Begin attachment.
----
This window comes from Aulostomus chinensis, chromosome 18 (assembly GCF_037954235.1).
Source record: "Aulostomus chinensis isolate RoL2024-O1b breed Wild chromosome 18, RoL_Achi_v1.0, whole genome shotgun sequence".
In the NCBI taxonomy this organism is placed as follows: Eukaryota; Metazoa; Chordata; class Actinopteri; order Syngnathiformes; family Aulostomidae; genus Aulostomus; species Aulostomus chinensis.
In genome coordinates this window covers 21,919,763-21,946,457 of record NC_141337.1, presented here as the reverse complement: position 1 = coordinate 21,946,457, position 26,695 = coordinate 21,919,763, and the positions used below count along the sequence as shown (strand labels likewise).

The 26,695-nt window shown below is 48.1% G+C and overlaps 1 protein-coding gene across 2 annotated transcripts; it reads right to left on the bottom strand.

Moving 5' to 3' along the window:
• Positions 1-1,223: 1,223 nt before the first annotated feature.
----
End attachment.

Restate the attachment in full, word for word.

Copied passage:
This window comes from Aulostomus chinensis, chromosome 18 (assembly GCF_037954235.1).
Source record: "Aulostomus chinensis isolate RoL2024-O1b breed Wild chromosome 18, RoL_Achi_v1.0, whole genome shotgun sequence".
In the NCBI taxonomy this organism is placed as follows: Eukaryota; Metazoa; Chordata; class Actinopteri; order Syngnathiformes; family Aulostomidae; genus Aulostomus; species Aulostomus chinensis.
In genome coordinates this window covers 21,919,763-21,946,457 of record NC_141337.1, presented here as the reverse complement: position 1 = coordinate 21,946,457, position 26,695 = coordinate 21,919,763, and the positions used below count along the sequence as shown (strand labels likewise).

The 26,695-nt window shown below is 48.1% G+C and overlaps 1 protein-coding gene across 2 annotated transcripts; it reads right to left on the bottom strand.

Moving 5' to 3' along the window:
• Positions 1-1,223: 1,223 nt before the first annotated feature.